“Relationships in economic development are critical in gaining opportunities to compete for the attraction of new businesses,” says Early. “While I am still in the learning stages of Brunswick County, it is too soon for me to recommend any changes. I believe that the structure created in Brunswick County for economic development is a great model to operate by and that the local leadership had a good vision for moving forward.”
Early wants to understand the needs and desires of the local leadership when it comes to moving Brunswick County forward with new investments and jobs for its citizens.
“In the near future, Brunswick Business and Industry Development will begin to develop a strategic plan for economic development, soliciting input from key community leaders,” explains Early. “It is my desire to establish an identity or brand for Brunswick County at the conclusion of the planning process that will create the framework for developing our marketing strategy.”
And while Early hasn’t been on the job too long, he already has a good grasp of some unique challenges the County faces. The first is its sheer size, the second is the diversity of interests across the large County.
“A lot of attention is given to the northern area of the county due to the presence of outstanding infrastructure to include heavy electric supply, availability of natural gas and rail service as well as its close proximity to Wilmington and the port,” Early explains. “It is important to make sure we do everything within our ability to serve the entire County and make sure we identify potential sites and available buildings in all areas of the county that have potential for growth…I want to make sure more rural areas are given every opportunity to realize growth and economic opportunity.”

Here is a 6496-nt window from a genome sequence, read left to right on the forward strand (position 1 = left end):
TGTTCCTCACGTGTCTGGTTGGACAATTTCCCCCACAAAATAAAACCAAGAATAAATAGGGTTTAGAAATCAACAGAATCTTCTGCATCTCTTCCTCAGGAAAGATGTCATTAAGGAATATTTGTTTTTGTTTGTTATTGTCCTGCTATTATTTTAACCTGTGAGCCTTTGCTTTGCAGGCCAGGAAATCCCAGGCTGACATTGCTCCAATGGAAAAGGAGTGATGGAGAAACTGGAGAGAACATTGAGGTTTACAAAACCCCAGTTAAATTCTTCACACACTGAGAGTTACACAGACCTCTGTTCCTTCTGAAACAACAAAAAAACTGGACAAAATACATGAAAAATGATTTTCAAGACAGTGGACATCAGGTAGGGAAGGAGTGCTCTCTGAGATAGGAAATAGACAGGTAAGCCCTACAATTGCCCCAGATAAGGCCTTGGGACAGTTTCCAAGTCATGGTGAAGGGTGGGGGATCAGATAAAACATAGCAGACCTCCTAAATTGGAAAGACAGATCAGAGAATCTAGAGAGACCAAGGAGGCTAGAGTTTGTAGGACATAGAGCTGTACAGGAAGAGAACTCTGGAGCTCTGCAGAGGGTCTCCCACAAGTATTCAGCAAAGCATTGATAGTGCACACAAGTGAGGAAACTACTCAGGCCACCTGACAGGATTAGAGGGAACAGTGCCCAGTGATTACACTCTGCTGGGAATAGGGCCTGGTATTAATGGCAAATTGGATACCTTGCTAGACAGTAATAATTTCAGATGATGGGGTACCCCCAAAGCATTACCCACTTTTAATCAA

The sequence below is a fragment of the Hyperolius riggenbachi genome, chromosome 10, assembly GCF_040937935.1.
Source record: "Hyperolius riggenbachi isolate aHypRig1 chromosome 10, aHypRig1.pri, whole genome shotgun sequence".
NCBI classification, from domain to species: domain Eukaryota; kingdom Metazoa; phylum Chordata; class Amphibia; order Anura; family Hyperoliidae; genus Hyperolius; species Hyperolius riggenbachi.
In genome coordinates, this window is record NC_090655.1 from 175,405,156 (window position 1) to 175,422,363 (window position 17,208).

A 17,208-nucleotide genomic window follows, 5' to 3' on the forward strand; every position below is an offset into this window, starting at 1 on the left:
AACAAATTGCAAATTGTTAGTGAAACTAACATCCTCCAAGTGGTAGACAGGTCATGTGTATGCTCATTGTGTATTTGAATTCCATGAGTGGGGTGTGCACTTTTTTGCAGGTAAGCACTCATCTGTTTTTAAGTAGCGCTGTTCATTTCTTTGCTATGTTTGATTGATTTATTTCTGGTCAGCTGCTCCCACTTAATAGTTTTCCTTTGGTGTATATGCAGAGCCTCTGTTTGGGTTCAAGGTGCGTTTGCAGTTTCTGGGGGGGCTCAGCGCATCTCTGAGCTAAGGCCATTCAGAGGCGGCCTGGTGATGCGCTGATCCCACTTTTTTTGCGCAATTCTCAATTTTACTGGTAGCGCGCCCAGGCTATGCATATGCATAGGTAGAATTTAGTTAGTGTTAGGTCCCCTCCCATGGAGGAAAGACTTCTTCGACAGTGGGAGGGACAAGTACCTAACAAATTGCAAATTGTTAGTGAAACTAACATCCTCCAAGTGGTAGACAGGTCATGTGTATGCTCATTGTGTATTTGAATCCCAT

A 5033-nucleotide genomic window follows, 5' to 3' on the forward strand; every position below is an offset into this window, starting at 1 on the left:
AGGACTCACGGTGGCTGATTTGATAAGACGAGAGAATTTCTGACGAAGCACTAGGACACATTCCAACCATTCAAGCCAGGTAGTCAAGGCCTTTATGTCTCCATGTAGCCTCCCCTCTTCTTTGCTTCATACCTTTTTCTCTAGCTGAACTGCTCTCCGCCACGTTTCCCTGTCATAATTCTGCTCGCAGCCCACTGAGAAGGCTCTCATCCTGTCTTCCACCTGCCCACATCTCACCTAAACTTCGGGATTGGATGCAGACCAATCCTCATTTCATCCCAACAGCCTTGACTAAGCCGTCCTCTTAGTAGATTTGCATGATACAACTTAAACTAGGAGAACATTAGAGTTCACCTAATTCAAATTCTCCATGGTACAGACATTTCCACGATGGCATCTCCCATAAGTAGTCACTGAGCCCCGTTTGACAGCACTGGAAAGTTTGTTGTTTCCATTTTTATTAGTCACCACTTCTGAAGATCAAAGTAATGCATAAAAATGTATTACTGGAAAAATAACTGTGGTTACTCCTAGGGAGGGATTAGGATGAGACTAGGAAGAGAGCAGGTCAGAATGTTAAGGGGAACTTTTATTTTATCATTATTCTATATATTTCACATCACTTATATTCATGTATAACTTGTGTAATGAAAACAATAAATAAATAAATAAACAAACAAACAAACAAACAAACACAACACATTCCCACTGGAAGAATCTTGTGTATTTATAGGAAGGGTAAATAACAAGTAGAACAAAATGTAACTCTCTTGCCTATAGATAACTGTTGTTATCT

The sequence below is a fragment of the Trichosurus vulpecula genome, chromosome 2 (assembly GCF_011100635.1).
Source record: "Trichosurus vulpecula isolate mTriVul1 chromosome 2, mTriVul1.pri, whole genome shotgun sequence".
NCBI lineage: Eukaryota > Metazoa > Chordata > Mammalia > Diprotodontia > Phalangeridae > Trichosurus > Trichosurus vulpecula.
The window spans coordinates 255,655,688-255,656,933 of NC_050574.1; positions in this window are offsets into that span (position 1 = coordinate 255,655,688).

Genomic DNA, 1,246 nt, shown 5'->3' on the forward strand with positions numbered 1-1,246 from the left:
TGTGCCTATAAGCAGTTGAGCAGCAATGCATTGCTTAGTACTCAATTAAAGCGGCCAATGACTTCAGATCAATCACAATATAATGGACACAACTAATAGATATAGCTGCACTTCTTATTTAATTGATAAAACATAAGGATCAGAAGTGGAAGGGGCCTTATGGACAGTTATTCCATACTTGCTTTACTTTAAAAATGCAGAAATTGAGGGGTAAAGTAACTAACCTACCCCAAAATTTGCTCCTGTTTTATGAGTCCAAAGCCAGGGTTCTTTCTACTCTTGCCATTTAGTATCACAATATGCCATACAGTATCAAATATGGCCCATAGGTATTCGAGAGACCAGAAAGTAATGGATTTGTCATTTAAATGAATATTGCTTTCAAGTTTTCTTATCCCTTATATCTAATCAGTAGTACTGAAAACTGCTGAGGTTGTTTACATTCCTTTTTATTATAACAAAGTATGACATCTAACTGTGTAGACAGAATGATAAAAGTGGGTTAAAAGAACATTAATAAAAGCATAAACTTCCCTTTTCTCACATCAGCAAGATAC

Early feels it is critical to build support for and collaboration within our communities to continue moving in a positive direction. For him, that starts with listening to citizens and local leadership, then engaging in effective education and communication. For Early, Brunswick BID is a public service organization.